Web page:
A few months ago they let me in on writing a TV pilot, which was an interesting surprise challenge, but kind of like getting on a bike again after decades. Growing up as an actor I can’t tell you how many scripts I’ve read in my life. I spent the 90’s reading dialogue written mostly for 90’s television – the writing of which is notoriously underwhelming. It was a good education since the well done, engaging bits were rare (limited to film) and took a discerning eye to recognize. I paid close attention. Little did I know I would wind up wanting to be a writer myself, but that’s a different story.
So my brother calls me up and starts asking if I have any ideas for a cop show he’s doing. They’re brainstorming a secondary character, female, who is somehow attached to one of the leads. So far they had ‘crazy ex-girlfriend’, so I pitched ‘young cousin with a penchant for crime-fighting and a masked alter-ego’. The story embraced that idea, as it turns out, there’s a little comic book tone to it, a little sci-fi. Suddenly the ‘cop show’ revealed itself to me to be a complex, very cool idea. It really is a cop show, I swear, but it’s a smidge of sci-fi and a touch of 90’s homage. It’s also irreverant and slightly absurd. Ir’s comedy and a drama about two detectives being irresponsible, nearly unkillable, screw-ups… and the adventures thereof. It’s the kind of show where anything happens.
So they asked me to write, and I got excited. We started working on the script with Bron Theron, the other lead. And I gotta say it ended up being pretty good, and clever, of course, but… it also turned out to be an hour long – which means a lot of filming – and the budget was, well, meh.
And it got made. Because of course, it did. Despite how much it takes to pull off any production, it doesn’t surprise me that this got made. What surprised me is that aside from getting to work with Jordan, who I already know is good at this, we ended up with a cast and crew who went above and beyond what was asked of them to make this happen, based solely on the fact that they seemed to like the idea, and like working with Jordan, and liked the script. During production, we had to deal with all kinds of crap like adapting the script on the fly to mitigate last minute snafus involving complex locations, having to make due with imperfect production settings, and so on, all with a tight budget and an even tighter shooting schedule. (Less than a month, actually.) And it still got made.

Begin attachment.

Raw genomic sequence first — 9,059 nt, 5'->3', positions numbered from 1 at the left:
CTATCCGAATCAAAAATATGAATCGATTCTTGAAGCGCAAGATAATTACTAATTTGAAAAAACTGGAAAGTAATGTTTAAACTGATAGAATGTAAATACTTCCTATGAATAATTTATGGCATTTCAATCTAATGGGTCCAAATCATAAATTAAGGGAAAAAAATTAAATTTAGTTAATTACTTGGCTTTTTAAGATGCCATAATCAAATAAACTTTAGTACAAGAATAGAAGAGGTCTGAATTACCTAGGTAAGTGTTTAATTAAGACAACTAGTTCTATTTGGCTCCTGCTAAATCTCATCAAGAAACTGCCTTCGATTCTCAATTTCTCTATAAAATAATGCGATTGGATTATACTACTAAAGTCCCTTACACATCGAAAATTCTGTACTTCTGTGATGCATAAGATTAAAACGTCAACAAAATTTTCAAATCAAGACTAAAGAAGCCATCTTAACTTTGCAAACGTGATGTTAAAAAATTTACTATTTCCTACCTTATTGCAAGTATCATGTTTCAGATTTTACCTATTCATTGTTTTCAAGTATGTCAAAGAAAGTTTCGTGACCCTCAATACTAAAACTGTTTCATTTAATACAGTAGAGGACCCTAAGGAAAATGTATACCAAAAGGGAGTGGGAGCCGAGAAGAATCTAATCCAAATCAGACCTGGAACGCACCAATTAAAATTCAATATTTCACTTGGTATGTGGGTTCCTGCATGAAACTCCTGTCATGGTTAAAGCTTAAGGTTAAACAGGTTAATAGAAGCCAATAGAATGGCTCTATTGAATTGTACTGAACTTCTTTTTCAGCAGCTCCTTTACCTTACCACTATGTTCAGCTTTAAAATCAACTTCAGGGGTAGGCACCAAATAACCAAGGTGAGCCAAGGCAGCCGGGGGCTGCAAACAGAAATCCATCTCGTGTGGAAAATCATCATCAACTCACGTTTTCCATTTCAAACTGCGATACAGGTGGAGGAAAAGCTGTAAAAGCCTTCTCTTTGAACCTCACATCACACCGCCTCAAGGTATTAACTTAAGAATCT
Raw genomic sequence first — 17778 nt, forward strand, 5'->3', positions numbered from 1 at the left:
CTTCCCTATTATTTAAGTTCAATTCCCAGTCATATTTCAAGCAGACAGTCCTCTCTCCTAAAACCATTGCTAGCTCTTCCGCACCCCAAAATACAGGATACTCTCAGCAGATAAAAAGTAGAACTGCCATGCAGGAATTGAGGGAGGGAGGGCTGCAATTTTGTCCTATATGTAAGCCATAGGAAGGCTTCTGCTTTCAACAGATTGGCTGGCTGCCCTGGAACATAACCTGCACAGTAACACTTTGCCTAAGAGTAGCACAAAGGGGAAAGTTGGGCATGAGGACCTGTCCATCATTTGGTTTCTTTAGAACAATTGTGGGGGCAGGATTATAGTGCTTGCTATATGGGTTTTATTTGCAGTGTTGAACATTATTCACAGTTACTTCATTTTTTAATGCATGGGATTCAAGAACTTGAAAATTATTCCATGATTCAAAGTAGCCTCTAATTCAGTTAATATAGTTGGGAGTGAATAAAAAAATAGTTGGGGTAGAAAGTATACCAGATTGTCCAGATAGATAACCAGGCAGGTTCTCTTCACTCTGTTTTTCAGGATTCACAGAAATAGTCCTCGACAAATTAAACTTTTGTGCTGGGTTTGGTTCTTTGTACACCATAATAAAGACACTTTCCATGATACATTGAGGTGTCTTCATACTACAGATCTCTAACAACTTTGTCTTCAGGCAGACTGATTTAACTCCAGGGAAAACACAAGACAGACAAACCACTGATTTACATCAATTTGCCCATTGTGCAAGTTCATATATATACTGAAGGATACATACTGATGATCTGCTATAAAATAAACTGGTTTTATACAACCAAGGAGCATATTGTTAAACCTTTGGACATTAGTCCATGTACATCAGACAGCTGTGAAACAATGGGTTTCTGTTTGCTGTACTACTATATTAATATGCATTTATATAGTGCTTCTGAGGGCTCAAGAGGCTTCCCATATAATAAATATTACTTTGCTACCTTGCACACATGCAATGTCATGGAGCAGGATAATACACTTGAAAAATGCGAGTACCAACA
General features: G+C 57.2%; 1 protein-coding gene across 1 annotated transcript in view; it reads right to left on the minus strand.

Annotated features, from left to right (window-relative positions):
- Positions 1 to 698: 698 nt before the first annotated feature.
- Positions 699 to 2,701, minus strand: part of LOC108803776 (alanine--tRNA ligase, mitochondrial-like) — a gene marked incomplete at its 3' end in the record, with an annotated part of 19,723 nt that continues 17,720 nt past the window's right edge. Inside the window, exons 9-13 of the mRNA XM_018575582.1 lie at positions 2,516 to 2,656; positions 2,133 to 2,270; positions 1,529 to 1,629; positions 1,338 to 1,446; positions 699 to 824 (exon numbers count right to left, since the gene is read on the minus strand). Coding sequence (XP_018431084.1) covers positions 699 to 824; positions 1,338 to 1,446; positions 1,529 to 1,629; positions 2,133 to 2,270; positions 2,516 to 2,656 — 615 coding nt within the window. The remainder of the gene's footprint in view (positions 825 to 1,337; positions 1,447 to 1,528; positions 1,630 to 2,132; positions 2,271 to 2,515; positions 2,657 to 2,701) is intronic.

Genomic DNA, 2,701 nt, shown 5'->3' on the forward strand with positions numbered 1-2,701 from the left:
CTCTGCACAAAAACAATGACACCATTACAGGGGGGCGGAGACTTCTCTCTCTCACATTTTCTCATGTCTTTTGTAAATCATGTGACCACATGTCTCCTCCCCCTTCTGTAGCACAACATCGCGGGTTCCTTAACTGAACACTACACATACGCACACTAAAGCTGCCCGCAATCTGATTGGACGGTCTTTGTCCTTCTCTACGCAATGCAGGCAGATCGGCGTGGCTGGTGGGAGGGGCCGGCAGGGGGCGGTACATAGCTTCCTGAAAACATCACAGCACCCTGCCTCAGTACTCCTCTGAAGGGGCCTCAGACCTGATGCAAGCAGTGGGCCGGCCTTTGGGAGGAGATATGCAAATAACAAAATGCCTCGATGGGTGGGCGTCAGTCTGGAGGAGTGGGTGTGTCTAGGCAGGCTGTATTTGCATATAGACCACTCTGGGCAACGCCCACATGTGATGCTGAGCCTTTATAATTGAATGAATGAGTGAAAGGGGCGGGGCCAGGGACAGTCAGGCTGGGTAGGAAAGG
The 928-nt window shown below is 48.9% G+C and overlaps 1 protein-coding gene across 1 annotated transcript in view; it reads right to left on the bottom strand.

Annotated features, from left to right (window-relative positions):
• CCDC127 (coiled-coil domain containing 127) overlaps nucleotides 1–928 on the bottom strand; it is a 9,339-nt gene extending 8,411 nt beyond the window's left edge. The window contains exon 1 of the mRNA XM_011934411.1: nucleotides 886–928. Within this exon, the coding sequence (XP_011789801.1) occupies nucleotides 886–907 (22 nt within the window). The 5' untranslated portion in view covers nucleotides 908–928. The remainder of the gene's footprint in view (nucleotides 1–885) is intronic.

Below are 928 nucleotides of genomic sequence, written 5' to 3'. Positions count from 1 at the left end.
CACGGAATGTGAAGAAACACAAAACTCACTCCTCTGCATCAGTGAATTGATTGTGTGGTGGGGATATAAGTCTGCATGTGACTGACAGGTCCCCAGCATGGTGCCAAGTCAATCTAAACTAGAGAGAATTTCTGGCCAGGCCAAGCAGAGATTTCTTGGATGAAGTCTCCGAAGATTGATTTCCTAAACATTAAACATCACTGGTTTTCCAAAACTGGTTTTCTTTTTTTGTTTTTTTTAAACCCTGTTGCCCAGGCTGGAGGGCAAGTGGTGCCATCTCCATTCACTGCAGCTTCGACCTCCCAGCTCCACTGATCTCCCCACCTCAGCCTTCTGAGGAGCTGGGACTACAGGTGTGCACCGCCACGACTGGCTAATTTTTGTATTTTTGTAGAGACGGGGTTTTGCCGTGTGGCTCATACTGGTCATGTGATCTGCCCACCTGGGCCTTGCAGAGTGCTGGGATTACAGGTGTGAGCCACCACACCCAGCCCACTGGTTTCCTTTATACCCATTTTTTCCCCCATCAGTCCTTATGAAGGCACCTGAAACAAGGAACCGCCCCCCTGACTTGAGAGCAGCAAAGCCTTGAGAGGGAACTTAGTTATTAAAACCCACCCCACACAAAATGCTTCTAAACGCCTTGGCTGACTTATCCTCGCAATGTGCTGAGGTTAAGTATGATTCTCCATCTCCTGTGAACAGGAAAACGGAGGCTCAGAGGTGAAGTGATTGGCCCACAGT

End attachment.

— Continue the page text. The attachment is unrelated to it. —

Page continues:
It’s a powerful feeling to have people willing to take a chance with you and work hard simply because they see potential in an idea and are willing to trust you. Keep in mind also that few television pilots go on to further engage networks to shell out money for more episodes. Even the best ideas are a roll of the dice, so actors only agree to do pilots without the guarantee of a check very cautiously.
We all expect good things to happen with The Heat of the Beat, but I don’t think anyone is sitting, fingers-crossed, banking on this being a winning lottery ticket. I think the reason it all came together is that all of us know the odds, and we did it anyway because we love doing this kind of work and we’re good at it.